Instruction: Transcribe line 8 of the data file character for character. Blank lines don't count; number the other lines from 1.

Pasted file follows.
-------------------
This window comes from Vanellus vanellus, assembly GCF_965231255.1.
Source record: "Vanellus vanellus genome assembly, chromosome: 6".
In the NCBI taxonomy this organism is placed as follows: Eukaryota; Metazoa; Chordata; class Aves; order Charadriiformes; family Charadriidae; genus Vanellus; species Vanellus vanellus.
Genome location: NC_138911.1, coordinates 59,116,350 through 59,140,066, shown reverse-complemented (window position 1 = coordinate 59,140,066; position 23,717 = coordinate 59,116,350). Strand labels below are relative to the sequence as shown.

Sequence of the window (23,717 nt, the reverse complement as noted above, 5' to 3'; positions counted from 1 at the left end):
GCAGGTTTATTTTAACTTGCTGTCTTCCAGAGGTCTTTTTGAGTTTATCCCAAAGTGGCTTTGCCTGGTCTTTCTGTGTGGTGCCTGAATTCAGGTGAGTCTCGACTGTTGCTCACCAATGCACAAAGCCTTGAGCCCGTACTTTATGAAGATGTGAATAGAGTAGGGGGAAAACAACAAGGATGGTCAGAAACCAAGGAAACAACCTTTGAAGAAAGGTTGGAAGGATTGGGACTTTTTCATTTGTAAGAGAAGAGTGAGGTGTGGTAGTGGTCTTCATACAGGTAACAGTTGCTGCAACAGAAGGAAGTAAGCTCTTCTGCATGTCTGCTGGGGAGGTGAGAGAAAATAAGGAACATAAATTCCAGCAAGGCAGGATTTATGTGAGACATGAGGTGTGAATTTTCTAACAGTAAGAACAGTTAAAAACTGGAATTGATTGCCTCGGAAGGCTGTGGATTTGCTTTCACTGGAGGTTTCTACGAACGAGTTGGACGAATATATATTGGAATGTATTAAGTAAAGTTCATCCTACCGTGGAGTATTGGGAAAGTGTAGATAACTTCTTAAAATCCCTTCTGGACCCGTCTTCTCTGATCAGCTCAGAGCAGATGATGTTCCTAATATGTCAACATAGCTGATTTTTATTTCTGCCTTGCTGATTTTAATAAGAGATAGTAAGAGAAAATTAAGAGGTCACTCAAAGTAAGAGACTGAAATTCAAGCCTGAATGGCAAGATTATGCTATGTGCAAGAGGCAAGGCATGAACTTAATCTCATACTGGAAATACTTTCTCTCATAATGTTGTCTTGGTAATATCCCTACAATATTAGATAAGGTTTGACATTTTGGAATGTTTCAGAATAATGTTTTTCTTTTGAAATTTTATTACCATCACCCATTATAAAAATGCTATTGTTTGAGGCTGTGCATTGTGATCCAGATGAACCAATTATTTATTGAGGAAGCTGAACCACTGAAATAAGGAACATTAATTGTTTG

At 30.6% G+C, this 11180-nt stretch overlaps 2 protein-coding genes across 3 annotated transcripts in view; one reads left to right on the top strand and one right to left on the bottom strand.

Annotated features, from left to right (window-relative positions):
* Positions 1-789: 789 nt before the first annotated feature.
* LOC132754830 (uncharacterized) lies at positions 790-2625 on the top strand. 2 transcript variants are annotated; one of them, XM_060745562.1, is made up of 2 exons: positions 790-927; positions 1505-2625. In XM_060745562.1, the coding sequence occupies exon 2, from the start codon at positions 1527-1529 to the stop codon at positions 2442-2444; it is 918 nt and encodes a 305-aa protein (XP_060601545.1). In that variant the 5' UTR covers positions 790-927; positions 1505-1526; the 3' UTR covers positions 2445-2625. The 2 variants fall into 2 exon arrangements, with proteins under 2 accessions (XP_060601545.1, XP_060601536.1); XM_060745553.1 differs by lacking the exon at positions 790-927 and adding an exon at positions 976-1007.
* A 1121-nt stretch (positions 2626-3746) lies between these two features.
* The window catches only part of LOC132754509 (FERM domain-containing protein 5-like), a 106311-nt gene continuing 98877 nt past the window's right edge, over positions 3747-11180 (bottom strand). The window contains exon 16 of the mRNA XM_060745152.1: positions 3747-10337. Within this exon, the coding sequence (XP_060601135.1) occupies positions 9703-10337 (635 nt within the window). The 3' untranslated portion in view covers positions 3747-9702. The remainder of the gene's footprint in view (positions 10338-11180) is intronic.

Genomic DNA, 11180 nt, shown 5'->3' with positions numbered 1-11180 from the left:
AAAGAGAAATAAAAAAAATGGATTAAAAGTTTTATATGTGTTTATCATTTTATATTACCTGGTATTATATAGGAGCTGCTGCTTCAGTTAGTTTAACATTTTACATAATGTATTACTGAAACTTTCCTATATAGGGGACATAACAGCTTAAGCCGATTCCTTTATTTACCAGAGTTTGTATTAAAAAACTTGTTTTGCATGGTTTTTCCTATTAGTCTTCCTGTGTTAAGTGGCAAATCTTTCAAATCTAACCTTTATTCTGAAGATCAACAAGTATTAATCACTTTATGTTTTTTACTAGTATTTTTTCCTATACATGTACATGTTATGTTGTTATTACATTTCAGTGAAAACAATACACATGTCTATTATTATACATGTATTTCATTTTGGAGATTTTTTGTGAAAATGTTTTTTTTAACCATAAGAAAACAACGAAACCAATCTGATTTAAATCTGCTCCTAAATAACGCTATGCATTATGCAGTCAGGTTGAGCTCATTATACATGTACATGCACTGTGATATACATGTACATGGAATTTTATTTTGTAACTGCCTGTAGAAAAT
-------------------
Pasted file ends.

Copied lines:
Annotated features, from left to right (window-relative positions):